Medicinal plants and their use by an ethnic minority Jirel in Dolakha district, Central Nepal



Background: Plants are important source of traditional medicine and are used widely in the primary healthcare of indigenous peoples and local communities. Despite a considerable number of ethnobotanical studies in Nepal, there are still several regions to be explored and scientifically document the traditional uses of medicinal plants. This study was conducted in one of such areas in the Dolakha district of central Nepal with the indigenous Jirel community.

Methods: Ethnobotanical information was collected using guided field walks, semi-structured interviews, and key informant interviews with traditional herbalists and elderly men and women of the Jirel community. The data were analyzed both qualitatively and quantitatively using use value (UV), informant consensus factor (FIC), and preference ranking.

Results: This study recorded 111 medicinal plant species belonging to 103 genera that were used to treat 11 health disorders. Families such as Asteraceae, Lamiaceae, and Rosaceae have contributed a higher number of species of the total species recorded. Gastrointestinal disorders, skeleton-muscular disorders, fever, headache and cut and wounds were the common health problems among the Jirel people. Roots were mostly used for the preparation of remedies, followed by leaves and fruits. The informant consensus factor (FIC) ranges from 0.74 to 0.93 with an average of 0.87. Paris polyphylla, Cirsium verutum, and Astilbe rivularis have the highest use values of 0.98, 0.96 and 0.92 respectively. This research finds that traditional knowledge about the use of medicinal plants is more centered on Jirel herbal healers (Lama/Jhakris) and elderly people than youths. Similarly, knowledge transmission routes are mainly from parents to their eldest child. Over-harvesting, premature harvesting, and deforestation were found as major threats to medicinal plants. Furthermore, the abandonment of traditional herbal practices, the loss of traditional healers, and the youth’s unwillingness to traditional healing systems were threats to the ethnobotanical knowledge of medicinal plants in the Jirel community.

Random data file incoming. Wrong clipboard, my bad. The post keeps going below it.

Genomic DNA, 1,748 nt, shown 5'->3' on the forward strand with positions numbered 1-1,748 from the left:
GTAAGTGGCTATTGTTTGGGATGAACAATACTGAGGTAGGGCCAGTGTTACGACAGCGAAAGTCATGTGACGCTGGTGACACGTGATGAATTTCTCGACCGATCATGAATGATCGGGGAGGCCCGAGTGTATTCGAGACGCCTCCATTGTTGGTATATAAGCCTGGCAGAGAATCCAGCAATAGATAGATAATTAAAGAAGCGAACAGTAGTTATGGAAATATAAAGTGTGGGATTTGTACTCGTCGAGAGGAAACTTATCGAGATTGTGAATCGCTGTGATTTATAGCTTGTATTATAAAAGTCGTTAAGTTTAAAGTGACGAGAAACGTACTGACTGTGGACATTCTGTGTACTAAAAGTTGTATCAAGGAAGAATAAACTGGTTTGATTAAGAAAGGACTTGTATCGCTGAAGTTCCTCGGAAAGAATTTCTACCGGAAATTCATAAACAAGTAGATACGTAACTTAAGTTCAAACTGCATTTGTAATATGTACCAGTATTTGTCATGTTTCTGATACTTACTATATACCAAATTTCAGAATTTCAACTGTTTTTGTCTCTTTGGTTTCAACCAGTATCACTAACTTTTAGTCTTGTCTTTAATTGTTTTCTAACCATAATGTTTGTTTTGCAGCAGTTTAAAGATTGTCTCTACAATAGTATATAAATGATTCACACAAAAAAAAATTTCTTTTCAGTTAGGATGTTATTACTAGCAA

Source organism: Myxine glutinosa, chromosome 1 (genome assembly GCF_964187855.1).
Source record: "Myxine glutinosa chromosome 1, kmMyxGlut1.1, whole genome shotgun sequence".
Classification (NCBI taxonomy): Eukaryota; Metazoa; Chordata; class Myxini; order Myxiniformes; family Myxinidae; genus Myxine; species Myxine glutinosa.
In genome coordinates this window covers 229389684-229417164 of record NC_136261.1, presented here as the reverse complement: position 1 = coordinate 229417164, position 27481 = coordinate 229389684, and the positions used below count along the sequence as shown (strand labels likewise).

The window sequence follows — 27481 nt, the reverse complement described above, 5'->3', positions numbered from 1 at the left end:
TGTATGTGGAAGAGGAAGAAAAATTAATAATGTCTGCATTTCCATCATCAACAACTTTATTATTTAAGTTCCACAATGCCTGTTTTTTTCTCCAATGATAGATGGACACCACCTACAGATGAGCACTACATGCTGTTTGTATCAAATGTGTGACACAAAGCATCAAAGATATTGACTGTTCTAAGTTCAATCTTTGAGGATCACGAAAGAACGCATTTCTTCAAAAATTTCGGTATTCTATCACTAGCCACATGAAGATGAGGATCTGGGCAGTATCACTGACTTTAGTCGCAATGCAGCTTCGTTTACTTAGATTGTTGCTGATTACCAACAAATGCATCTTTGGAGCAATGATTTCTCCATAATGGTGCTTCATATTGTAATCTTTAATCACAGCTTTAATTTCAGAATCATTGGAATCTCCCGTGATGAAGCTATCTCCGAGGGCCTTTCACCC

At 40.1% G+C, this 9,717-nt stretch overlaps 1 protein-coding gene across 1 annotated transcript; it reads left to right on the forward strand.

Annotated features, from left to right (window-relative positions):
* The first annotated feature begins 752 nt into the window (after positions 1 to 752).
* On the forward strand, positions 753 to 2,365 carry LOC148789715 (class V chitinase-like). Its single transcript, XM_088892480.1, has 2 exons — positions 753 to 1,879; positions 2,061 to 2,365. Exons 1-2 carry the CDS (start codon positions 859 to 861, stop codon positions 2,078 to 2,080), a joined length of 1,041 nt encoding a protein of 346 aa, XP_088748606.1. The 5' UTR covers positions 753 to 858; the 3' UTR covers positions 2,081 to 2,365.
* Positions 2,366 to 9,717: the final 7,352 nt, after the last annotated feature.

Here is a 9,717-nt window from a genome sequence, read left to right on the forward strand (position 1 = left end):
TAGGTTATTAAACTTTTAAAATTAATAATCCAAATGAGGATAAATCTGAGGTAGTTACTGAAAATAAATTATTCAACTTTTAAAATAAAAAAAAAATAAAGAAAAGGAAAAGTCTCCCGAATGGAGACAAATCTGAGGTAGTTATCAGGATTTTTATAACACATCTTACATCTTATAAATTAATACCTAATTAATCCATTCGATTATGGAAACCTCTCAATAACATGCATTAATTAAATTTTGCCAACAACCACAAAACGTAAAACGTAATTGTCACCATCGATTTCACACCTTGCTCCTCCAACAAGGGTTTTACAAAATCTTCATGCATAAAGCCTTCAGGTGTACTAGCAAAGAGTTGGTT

Conclusions: The diversity of medicinal plants in the area and the associated indigenous knowledge of use among Jirel people have contributed significantly to their healthcare system. The medicinal uses of the documented species provide the primary information for further ethnopharmacological studies and conservation of most useful species in the study area.

Keywords: Ethnobotany, Traditional knowledge, Informant consensus factor, Knowledge transmission, Preference ranking, Use value




How to Cite

Karki, S., Prakriti Dhital, A. ., Uprety, Y., & Ghimire, S. K. (2023). Medicinal plants and their use by an ethnic minority Jirel in Dolakha district, Central Nepal. Ethnobotany Research and Applications, 25, 1–29. Retrieved from